John Reecer

John Reecer

One of the larger sports stories to hit the state this week was the announcement that the University of Kentucky fired the entire coaching staff of its cheerleading program following a three-month investigation into allegations of hazing, alcohol use and nudity at off-campus events.

The ensuing fallout saw hundreds of cheerleaders past and present rushing to the defense of what is quite obviously the best cheerleading program in the nation.

Some people seem to somehow forget this, but UK’s cheerleading program has unbelievably secured 24 national championships in the past 35 years.

I’ll be upfront here. This column is not going to argue if the university did the right thing by coming down as hard as it did against the program. I obviously have no idea what did or didn’t happen. The university had an internal investigation and a decision was made.

But I couldn’t help but wonder if the same punishment would be given to a football or basketball team that had won 24 national titles in 35 years.

At first, I thought this was a silly thing to think.

There are more important things to consider here than the fact this team was very successful. Then, a column written by one of the most well-known sports writers in the state quickly changed my mind.

Earlier this week, Rick Bozich wrote a response to the situation that used the university punishments as a way to question the usefulness of both cheerleading and dance teams at the collegiate level.

He even went as far as to say that cheerleaders are “props”, are “overexposed and underdressed” and that they exist “only to entertain and to titillate.”

Only after widespread backlash to his hurtful comments did Bozich apologize for not “recognizing that cheerleaders and dance team members are tirelessly dedicated athletes” and that “they are driven to compete, not to be ogled or objectified.”

While I’m rather uncomfortable in criticizing the work of someone else in my field, I believe that his reaction is an encapsulation of the way that many view the sport of cheerleading.

First of all, yes, cheerleading is in fact a sport. If you don’t think an activity that requires an extraordinary amount of practice, athleticism and mental toughness to win competitions is a sport, then you are just telling on yourself.

At the very least, Bozich got this part of his apology correct. But to have such a prominent figure in the media make such a statement in the first place is quite telling of the problem at hand.

To put this simply, cheerleading is obviously a female-dominated sport and I don’t think it’s a coincidence that the sport regularly gets degraded similarly to how the WNBA or the women’s national soccer team does.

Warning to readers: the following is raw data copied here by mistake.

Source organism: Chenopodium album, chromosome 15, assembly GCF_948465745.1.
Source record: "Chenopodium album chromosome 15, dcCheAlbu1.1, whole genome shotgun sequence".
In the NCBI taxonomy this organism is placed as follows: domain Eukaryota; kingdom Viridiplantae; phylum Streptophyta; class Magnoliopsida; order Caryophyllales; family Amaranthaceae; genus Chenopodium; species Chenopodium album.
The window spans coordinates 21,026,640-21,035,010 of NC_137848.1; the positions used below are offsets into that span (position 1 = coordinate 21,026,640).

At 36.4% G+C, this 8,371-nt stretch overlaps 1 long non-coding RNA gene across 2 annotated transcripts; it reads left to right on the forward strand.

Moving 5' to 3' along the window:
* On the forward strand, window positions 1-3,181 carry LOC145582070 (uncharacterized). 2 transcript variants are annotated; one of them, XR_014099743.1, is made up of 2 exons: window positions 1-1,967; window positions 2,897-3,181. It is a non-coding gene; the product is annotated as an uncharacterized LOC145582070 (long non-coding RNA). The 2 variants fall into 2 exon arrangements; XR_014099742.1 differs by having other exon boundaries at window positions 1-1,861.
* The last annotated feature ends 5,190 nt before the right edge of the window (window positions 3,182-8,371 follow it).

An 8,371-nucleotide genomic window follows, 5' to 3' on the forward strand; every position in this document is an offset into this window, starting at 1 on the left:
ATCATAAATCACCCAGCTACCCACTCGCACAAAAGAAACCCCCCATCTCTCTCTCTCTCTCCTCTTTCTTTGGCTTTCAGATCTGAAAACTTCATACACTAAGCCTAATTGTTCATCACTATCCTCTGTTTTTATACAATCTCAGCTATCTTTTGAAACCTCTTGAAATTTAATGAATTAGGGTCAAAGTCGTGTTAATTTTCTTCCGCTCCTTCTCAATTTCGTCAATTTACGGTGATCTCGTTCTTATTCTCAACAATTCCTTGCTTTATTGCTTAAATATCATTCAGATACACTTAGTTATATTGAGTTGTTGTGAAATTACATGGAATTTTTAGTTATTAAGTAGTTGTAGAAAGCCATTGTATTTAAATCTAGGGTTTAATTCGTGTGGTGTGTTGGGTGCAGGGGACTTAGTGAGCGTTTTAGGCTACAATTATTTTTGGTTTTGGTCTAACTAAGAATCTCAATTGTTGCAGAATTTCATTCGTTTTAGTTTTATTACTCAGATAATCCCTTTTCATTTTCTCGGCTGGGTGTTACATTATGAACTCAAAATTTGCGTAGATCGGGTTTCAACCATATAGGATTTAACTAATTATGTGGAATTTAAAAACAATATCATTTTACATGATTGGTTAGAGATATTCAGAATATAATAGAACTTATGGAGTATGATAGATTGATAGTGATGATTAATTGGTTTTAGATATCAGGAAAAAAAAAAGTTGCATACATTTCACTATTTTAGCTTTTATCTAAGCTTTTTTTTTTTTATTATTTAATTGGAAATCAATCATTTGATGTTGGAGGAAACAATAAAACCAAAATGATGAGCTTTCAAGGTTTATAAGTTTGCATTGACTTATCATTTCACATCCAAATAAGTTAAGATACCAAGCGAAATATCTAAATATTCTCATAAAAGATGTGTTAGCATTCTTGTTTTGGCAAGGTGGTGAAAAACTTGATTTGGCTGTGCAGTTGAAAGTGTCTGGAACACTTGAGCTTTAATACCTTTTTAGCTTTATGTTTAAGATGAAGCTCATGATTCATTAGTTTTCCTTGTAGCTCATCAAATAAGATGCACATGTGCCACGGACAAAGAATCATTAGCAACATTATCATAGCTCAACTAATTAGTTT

I’m quite frankly sick of seeing female athletes being subjected to apology columns written by men. It’s imperative that people publicly call out sexist thinking until we get to the day when it’s no longer common in sports because we obviously aren’t there yet.

And then there is the second part of Bozich’s apology where he says that these athletes “are driven to compete, not to be ogled or objectified.”

Congratulations on saying that the sky is blue, Rick. How noble of you.

He isn’t actually apologizing for making sexist comments. Instead he is coming to the realization that cheerleaders cheer not because they want to be objectified, but because they love what they do.

While he doesn’t speak for everyone, I still can’t believe this has to be said out loud to be understood. But then again, there were plenty of people out there who actually supported his original column.

I’ve followed Bozich’s career for quite some time. He is a good man who just happened to have a bad, uninformed opinion. It’s important to note that this line of thinking gets criticized rather than tearing down another human being.

One sports writer’s apology column isn’t going to fix the way female sports are viewed. And yes, this column probably isn’t going to drastically move the needle either. But that is all the more reason why all of this needs to be said.

This brings me back to the question of whether or not the program would have been subjected to as harsh of a punishment if it were a basketball or football team.

I honestly can’t answer that question with any level of confidence. I think I’m too distracted by the fact that we obviously live in a world where that question has to be asked.

Recommended for you